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What Kids Learn in Kindergarten
As parents it’s hard to keep up with our kids’ learning schedules. When are they supposed to start learning addition? By what age should they be able to read? Are they on track with their grade-level learning or do we need to help them catch up?
These are all questions we thought we’d cover in our next series on what kids learn in each grade. Today, we’ll start with kindergarten.
Kindergartners are very curious about how things work and teachers often use this enthusiasm by setting up projects on topics that interest them. The kindergarten year is one in which kids learn more about the formal classroom setting – learning to focus for segments of time on basic literacy and math, and learning simple science and social studies. This is the foundation year for getting used to the routine of school, the process of focusing and learning, and the social skills involved in making new friends. It’s a crucial year for building the foundation of learning.
Letter-sound correspondence, phonemic awareness, sight words, rhyming, words families and concepts about print are the areas in which your child will expand his knowledge this year. Kindergarten students learn how to identify letters in the alphabet and their sounds, and about letters and sounds that go together to form words. Most kindergarten children are expected to read words by the end of the school year.
They also learn to print letters. They will work on developing fine motor skills as they learn to write the alphabet in both capital and lowercase letter. They will also attempt to write stories, journal entries or poems. These will often be a disjointed jumble of letters and words, but it’s a first step towards expressing themselves in writing.
This will be the year in which school encourages parents to play an active role in helping their kids to learn to read. Many schools provide the students with book bags to take home and read with their parents.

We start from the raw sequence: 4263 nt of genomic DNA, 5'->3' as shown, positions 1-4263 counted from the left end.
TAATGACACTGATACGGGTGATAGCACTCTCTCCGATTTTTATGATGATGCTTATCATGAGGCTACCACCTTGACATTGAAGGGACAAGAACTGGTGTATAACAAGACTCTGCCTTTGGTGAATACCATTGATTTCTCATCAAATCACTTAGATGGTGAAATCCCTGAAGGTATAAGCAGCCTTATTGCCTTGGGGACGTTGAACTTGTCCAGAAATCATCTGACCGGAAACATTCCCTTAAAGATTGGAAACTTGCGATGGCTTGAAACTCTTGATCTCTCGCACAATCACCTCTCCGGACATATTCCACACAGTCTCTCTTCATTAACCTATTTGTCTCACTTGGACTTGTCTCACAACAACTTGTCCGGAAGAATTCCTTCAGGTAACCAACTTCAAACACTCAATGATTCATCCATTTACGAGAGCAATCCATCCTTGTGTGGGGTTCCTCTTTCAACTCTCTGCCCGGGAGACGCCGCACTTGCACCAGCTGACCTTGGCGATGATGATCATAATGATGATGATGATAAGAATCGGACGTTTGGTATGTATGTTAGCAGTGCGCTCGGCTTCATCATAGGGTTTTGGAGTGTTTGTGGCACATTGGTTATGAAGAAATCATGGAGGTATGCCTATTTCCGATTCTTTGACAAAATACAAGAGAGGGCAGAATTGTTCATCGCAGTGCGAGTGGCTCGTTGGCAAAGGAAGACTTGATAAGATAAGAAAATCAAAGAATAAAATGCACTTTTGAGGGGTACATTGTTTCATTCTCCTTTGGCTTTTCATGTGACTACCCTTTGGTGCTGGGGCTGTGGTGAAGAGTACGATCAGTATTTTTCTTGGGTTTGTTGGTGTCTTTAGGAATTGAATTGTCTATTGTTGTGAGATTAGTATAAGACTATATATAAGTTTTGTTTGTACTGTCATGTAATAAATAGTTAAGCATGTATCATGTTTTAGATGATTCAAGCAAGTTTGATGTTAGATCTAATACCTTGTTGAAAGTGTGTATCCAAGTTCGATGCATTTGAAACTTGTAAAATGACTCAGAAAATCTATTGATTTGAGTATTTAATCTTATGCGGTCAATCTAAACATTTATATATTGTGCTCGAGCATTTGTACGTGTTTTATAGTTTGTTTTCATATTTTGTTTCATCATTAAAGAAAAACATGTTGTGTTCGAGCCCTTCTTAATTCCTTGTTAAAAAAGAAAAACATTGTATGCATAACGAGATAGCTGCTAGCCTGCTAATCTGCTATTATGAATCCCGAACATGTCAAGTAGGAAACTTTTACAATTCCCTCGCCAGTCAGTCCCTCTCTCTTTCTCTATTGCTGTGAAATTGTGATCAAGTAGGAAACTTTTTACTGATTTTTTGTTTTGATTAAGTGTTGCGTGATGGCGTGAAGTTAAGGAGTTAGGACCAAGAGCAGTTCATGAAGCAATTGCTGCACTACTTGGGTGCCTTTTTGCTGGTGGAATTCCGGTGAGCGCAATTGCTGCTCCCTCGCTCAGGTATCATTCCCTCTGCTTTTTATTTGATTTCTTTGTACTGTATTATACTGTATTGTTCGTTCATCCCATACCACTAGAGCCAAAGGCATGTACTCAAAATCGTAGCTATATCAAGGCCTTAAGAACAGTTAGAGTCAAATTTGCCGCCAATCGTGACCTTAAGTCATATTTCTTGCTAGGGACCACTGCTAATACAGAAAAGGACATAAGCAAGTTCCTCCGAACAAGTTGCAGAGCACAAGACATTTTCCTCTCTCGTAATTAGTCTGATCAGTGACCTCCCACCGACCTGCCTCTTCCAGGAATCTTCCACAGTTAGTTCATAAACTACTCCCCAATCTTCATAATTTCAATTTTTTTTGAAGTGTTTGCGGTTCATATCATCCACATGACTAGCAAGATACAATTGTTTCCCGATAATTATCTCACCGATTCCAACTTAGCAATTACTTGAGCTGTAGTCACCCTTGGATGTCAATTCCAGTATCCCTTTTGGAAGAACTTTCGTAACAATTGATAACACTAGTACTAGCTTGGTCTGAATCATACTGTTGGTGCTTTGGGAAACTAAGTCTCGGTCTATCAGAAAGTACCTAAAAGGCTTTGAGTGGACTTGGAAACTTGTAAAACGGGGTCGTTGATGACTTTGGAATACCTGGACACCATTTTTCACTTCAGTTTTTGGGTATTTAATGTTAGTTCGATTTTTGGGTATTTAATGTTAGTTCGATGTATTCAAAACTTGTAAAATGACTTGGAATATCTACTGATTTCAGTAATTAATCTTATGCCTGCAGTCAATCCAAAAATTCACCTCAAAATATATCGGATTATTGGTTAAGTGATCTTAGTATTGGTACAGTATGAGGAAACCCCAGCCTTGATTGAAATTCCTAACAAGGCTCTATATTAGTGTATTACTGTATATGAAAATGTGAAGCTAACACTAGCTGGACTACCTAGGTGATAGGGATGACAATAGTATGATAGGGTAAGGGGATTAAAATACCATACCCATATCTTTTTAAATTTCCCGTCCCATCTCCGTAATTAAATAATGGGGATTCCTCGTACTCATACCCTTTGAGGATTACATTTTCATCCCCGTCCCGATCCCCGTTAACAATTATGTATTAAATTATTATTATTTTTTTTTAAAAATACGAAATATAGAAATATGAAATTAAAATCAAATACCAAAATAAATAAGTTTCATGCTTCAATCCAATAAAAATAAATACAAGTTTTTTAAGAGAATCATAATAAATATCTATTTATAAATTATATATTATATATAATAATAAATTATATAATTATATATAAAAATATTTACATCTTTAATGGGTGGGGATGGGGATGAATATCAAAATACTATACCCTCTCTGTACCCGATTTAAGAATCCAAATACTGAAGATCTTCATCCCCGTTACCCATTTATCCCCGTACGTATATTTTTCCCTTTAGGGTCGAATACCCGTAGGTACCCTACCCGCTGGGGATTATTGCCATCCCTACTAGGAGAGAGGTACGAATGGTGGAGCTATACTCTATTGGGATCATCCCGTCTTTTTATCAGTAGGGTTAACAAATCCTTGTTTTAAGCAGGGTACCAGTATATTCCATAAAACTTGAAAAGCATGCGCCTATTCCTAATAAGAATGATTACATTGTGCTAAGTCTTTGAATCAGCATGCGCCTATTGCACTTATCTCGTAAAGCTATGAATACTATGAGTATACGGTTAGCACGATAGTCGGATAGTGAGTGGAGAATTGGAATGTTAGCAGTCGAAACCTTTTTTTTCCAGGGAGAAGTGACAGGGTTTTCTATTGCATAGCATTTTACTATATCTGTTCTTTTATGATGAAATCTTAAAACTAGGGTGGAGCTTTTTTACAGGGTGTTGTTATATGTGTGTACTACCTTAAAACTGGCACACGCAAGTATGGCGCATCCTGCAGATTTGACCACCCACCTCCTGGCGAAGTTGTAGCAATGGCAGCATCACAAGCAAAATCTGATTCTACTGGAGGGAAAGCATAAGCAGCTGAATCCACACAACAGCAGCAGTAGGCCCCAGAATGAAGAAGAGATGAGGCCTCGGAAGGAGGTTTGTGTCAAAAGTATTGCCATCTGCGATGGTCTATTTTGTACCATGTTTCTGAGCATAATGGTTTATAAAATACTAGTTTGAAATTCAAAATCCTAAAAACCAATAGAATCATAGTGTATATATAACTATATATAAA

Teachers spend time reading to the kids and playing rhyming and word association games to build on their vocabulary and help them in their reading skills.
Math in kindergarten is all about the basics. They will learn how to count, recognize numbers up to 10 and sort objects. Using concrete props, they will learn the concepts of more and less, ordinal numbers, basic addition and subtraction, creating patterns. They’ll start to learn about time and calendars and cover these regularly in class. Teachers often start the day by having a student come up to the board to pin the calendar day, the day in the week and the weather on that day.
By the end of kindergarten, students should know the components of a calendar and how to build on them – days, weeks, months, and some basic time – on the hour, half hour segments - – recognize numbers up to 100 and count to 100, and some basic single-digit addition and subtraction.
Science is all about starting to make sense of the world around them. Kids learn about plants, animals, good health habits, the weather and keeping track of the weather, and about the five senses and basics about their bodies. Teachers will conduct simple science experiments in class. Kindergartners can remember more information and can now use that to make connections between things and group things together.
In social studies the year start with the focus on “me”. They learn about their immediate and extended families, learn their address and phone numbers and share information about themselves and their interests.
By the end of the year, they will have broadened their field to look at different families, cultures, the neighborhood and the community.